Written by from NPR
What do Mozart, Herbie Hancock and Michael Jackson have in common? For one, their musical talent was discovered early — they were all considered child prodigies.
It’s one thing to be a gifted musician, but for children, that title can come with baggage. For jazz musicians, the notion takes on deeper overtones.
To help make sense of all that, All Things Considered host Audie Cornish spoke with Jazz Night In America host Christian McBride — a bassist who could have been seen as a prodigy himself, in retrospect.
“Revisionist history would say yes, but I grew up with a real child prodigy by the name of Joey DeFrancesco,” McBride says. “Joey was doing professional gigs by age 9. … I was always the Robin to Joey’s Batman.
Himself the son of a jazz organist, Joey DeFrancesco was McBride’s friend and classmate growing up. As teenagers, they played a local television program where Miles Davis was brought in as a special guest. Several months later, Davis hired DeFrancesco to tour with him.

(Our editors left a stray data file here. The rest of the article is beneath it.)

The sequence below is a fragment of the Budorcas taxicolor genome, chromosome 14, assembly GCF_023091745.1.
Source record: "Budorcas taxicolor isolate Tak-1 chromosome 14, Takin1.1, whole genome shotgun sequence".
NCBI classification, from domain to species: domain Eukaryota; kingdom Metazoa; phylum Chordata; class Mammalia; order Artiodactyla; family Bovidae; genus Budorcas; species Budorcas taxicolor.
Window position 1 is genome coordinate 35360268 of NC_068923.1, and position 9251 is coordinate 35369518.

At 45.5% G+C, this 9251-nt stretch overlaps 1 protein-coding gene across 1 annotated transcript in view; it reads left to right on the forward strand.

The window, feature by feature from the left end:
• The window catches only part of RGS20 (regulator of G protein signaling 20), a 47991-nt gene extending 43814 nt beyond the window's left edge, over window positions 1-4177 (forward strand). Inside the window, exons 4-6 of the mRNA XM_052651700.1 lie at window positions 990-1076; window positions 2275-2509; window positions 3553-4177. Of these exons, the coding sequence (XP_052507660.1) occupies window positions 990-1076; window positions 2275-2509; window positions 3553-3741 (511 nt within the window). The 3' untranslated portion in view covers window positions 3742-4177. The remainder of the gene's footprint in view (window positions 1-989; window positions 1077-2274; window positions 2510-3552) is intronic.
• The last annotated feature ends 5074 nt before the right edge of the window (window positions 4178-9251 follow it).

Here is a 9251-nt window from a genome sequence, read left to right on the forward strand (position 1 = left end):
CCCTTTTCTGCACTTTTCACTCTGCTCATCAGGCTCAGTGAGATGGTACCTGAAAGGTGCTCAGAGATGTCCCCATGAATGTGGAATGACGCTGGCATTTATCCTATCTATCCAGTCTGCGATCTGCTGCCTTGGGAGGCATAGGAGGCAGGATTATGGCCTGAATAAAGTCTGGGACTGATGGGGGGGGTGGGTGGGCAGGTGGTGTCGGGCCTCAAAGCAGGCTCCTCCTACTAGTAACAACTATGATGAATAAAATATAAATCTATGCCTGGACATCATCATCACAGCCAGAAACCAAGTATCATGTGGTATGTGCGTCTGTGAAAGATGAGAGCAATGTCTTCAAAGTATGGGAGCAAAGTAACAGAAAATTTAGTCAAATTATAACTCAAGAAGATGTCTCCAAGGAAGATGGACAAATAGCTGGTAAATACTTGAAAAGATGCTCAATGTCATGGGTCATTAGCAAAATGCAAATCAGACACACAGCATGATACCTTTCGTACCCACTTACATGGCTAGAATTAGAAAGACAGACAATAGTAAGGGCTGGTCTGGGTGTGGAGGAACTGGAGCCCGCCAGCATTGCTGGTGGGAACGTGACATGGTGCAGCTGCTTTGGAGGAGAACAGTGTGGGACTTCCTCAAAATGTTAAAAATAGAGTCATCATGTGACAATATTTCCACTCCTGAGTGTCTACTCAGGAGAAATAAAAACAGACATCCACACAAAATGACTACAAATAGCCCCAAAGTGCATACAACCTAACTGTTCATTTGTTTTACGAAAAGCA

DeFrancesco missed two months out of his senior year of high school to do the tour. He also signed a contract with Columbia Records, which all seemed natural at the time, as McBride recalls.
“So by the time he was 17 and playing with Miles Davis, we were going, ‘Of course he would be on the road with Miles Davis!'” McBride says. “‘Of course he would have a major-label record contract. What took him so long?'”
Decades later, there’s another young keyboard player named Joey making waves in the jazz community. Joey Alexander, a 12-year-old originally from Indonesia, has just put out an album called My Favorite Things. He was discovered by Wynton Marsalis and Herbie Hancock, and impressed a Jazz At Lincoln Center audience in 2014 with his version of “Round Midnight.”
“Do 10-year-olds even see midnight?” McBride says. “But that’s a pretty impressive sense of narrative, shall I say, to have when you’re 10 years old.”
It’s a bit of a different ask to be considered prodigal in the jazz world, McBride says. Expert technique aside, the jazz musician has to address the additional question: “What are you feeling at that moment?”
“That self-expression that is the basis of jazz? When you find someone very young — 16 and younger — who seems to have a good grasp on that? That’s extremely special.”